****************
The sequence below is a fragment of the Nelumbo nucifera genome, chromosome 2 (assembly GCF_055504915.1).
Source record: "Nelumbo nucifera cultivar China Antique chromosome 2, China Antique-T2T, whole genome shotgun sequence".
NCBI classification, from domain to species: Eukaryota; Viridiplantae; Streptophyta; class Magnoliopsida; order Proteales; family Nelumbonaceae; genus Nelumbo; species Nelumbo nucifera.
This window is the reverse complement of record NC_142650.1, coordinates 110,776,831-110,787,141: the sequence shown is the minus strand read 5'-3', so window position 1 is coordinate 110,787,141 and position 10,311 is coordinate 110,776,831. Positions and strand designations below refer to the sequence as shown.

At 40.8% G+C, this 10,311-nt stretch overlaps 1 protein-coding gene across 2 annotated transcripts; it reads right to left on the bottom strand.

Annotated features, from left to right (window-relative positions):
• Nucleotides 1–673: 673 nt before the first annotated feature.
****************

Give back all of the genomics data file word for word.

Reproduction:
The sequence below is a fragment of the Nelumbo nucifera genome, chromosome 2 (assembly GCF_055504915.1).
Source record: "Nelumbo nucifera cultivar China Antique chromosome 2, China Antique-T2T, whole genome shotgun sequence".
NCBI classification, from domain to species: Eukaryota; Viridiplantae; Streptophyta; class Magnoliopsida; order Proteales; family Nelumbonaceae; genus Nelumbo; species Nelumbo nucifera.
This window is the reverse complement of record NC_142650.1, coordinates 110,776,831-110,787,141: the sequence shown is the minus strand read 5'-3', so window position 1 is coordinate 110,787,141 and position 10,311 is coordinate 110,776,831. Positions and strand designations below refer to the sequence as shown.

At 40.8% G+C, this 10,311-nt stretch overlaps 1 protein-coding gene across 2 annotated transcripts; it reads right to left on the bottom strand.

Annotated features, from left to right (window-relative positions):
• Nucleotides 1–673: 673 nt before the first annotated feature.